Securities Exchange Act of 1934

(redirected from Securities and Exchange Act)

Securities Exchange Act of 1934

Legislation that created the SEC, outlawing dishonest practices in the trading of securities.

Securities Exchange Act of 1934

Legislation in the United States that regulated broker-dealers and secondary trades on American stock exchanges. This Act also created the Securities and Exchange Commission to help it accomplish its goals. The act prohibited certain trades that would unfairly or dangerously manipulate prices. For example, the Act forbids churning, in which an investor makes both buy and sell orders through different brokers to create the impression of increased interest in the security and to raise the price. It was one of the most important regulatory laws that came out of the New Deal.

Securities Exchange Act of 1934

Landmark legislation that established the SEC and that gives it authority over proxy solicitation and registration of organized exchanges. In addition, the Act sets disclosure requirements for securities in the secondary market, regulates insider trading, and gives the Federal Reserve authority over credit purchases of securities. When established, the Act reflected an effort to extend and overcome shortcomings of the Securities Act of 1933. These two pieces of legislation are the basis of securities regulation in the twentieth century. See also Foreign Corrupt Practices Act, Williams Act.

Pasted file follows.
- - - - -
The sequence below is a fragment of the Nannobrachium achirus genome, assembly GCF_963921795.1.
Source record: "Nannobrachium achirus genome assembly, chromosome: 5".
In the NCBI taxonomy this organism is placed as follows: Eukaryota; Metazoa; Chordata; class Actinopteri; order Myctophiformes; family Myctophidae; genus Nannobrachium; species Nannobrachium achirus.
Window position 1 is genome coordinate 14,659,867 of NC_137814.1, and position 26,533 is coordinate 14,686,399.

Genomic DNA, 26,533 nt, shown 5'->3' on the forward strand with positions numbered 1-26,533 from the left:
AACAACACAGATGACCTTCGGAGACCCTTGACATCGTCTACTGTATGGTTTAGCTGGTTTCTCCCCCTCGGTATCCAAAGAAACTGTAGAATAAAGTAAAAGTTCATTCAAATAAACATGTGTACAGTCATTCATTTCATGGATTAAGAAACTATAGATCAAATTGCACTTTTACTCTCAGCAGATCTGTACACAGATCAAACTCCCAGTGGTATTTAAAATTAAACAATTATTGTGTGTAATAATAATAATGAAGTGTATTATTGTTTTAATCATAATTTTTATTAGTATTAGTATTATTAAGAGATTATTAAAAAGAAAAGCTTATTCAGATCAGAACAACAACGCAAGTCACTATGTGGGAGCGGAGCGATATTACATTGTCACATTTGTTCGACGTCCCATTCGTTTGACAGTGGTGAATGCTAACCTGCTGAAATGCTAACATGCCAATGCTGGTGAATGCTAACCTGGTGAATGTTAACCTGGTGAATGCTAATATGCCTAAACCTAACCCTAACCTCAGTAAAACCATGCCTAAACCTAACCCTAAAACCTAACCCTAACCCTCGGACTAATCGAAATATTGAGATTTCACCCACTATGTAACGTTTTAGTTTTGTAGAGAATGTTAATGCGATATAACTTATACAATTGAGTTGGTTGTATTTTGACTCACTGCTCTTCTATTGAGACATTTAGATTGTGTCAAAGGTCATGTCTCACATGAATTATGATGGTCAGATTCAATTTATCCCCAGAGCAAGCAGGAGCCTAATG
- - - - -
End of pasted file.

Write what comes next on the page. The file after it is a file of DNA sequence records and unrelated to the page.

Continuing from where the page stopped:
References in periodicals archive ?
The issue in the following case is whether Section 10(b) of the Securities and Exchange Act of 1934 provides a cause of action to foreign plaintiffs suing foreign and U.S.
To avoid triggering registration and periodic reporting requirements under the Securities and Exchange Act of 1934, NASDAQ will keep track of the number of investors to ensure that the number of QIBs invested in any particular company does not exceed 499.
Also on that date, E possessed material nonpublic information about M that would subject him to liability under Rule 10b-5 under the Securities and Exchange Act of 1934 ('34 Act) if E sold the shares while in possession of such information.
The Securities Act of 1933 and the Securities and Exchange Act of 1934 created the U.S.
Jett was ordered to cease and desist violations of sections of the Securities Act of 1933 and the Securities and Exchange Act of 1934, pay $8.21 million in disgorgement, pay a civil penalty of $200,000, and he was barred from association with a broker or dealer.
The committee report further states, "even more surprising, in the context of audits and reviews conducted under the Securities and Exchange Act of 1934, there is currently no clear statutory requirement that accountants retain the most basic work papers to support the conclusions reached and opinions expressed in their audits, much less more detailed records, to facilitate determinations by federal regulators and law enforcement officials of whether a corporation or its accountants tried to mislead the public, as in the Enron matter."
Repeal of sections 7 and 8(a) of the Securities and Exchange Act of 1934 would leave federal oversight of securities credit extensions by broker-dealers to securities regulators, including self-regulatory organizations (SROs).
Microcaps with less than $125 million in annual revenue and smallcaps with less than $10 million in product revenue would be exempt from Section 404 as long as they adhere to the Securities and Exchange Act of 1934 audit committee standards and adopt a code of ethics to comply with Item 406 of Regulation S-K.

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